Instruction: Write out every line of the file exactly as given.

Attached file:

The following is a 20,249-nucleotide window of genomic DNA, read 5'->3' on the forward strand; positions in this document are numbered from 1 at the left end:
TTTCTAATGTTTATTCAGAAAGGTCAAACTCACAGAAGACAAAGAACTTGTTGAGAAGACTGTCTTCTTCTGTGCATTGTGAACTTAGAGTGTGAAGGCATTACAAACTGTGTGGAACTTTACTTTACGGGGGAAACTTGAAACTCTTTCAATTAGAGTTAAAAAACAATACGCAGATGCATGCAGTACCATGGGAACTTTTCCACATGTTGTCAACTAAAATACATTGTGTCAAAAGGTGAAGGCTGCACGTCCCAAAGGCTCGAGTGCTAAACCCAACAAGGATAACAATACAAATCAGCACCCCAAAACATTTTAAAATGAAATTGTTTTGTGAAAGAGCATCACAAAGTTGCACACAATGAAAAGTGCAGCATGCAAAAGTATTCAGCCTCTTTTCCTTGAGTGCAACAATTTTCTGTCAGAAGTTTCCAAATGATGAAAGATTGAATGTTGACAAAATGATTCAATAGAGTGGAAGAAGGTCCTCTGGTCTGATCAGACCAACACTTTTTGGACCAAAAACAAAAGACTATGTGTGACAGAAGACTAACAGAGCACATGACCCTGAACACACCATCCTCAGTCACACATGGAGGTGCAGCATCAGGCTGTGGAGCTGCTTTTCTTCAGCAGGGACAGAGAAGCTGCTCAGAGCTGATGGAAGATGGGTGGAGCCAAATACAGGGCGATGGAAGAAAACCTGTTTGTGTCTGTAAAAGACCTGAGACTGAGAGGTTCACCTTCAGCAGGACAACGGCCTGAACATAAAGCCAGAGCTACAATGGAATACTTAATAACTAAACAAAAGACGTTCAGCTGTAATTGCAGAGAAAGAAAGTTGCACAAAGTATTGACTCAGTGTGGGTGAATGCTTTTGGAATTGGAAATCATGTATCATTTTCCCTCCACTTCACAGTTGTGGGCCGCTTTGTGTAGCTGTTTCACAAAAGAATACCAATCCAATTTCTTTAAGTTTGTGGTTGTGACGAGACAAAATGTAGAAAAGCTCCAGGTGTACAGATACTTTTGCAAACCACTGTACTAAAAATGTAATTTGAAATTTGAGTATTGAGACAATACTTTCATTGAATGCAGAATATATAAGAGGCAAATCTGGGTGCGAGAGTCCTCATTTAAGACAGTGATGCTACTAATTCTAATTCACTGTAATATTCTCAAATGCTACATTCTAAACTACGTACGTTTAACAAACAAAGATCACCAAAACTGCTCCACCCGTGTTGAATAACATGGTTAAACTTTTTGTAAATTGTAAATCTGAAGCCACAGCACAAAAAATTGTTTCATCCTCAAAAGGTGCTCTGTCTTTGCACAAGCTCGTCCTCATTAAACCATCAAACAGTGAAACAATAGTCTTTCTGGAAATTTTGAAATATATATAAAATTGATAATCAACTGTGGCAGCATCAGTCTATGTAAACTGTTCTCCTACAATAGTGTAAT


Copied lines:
The following is a 20,249-nucleotide window of genomic DNA, read 5'->3' on the forward strand; positions in this document are numbered from 1 at the left end:
TTTCTAATGTTTATTCAGAAAGGTCAAACTCACAGAAGACAAAGAACTTGTTGAGAAGACTGTCTTCTTCTGTGCATTGTGAACTTAGAGTGTGAAGGCATTACAAACTGTGTGGAACTTTACTTTACGGGGGAAACTTGAAACTCTTTCAATTAGAGTTAAAAAACAATACGCAGATGCATGCAGTACCATGGGAACTTTTCCACATGTTGTCAACTAAAATACATTGTGTCAAAAGGTGAAGGCTGCACGTCCCAAAGGCTCGAGTGCTAAACCCAACAAGGATAACAATACAAATCAGCACCCCAAAACATTTTAAAATGAAATTGTTTTGTGAAAGAGCATCACAAAGTTGCACACAATGAAAAGTGCAGCATGCAAAAGTATTCAGCCTCTTTTCCTTGAGTGCAACAATTTTCTGTCAGAAGTTTCCAAATGATGAAAGATTGAATGTTGACAAAATGATTCAATAGAGTGGAAGAAGGTCCTCTGGTCTGATCAGACCAACACTTTTTGGACCAAAAACAAAAGACTATGTGTGACAGAAGACTAACAGAGCACATGACCCTGAACACACCATCCTCAGTCACACATGGAGGTGCAGCATCAGGCTGTGGAGCTGCTTTTCTTCAGCAGGGACAGAGAAGCTGCTCAGAGCTGATGGAAGATGGGTGGAGCCAAATACAGGGCGATGGAAGAAAACCTGTTTGTGTCTGTAAAAGACCTGAGACTGAGAGGTTCACCTTCAGCAGGACAACGGCCTGAACATAAAGCCAGAGCTACAATGGAATACTTAATAACTAAACAAAAGACGTTCAGCTGTAATTGCAGAGAAAGAAAGTTGCACAAAGTATTGACTCAGTGTGGGTGAATGCTTTTGGAATTGGAAATCATGTATCATTTTCCCTCCACTTCACAGTTGTGGGCCGCTTTGTGTAGCTGTTTCACAAAAGAATACCAATCCAATTTCTTTAAGTTTGTGGTTGTGACGAGACAAAATGTAGAAAAGCTCCAGGTGTACAGATACTTTTGCAAACCACTGTACTAAAAATGTAATTTGAAATTTGAGTATTGAGACAATACTTTCATTGAATGCAGAATATATAAGAGGCAAATCTGGGTGCGAGAGTCCTCATTTAAGACAGTGATGCTACTAATTCTAATTCACTGTAATATTCTCAAATGCTACATTCTAAACTACGTACGTTTAACAAACAAAGATCACCAAAACTGCTCCACCCGTGTTGAATAACATGGTTAAACTTTTTGTAAATTGTAAATCTGAAGCCACAGCACAAAAAATTGTTTCATCCTCAAAAGGTGCTCTGTCTTTGCACAAGCTCGTCCTCATTAAACCATCAAACAGTGAAACAATAGTCTTTCTGGAAATTTTGAAATATATATAAAATTGATAATCAACTGTGGCAGCATCAGTCTATGTAAACTGTTCTCCTACAATAGTGTAAT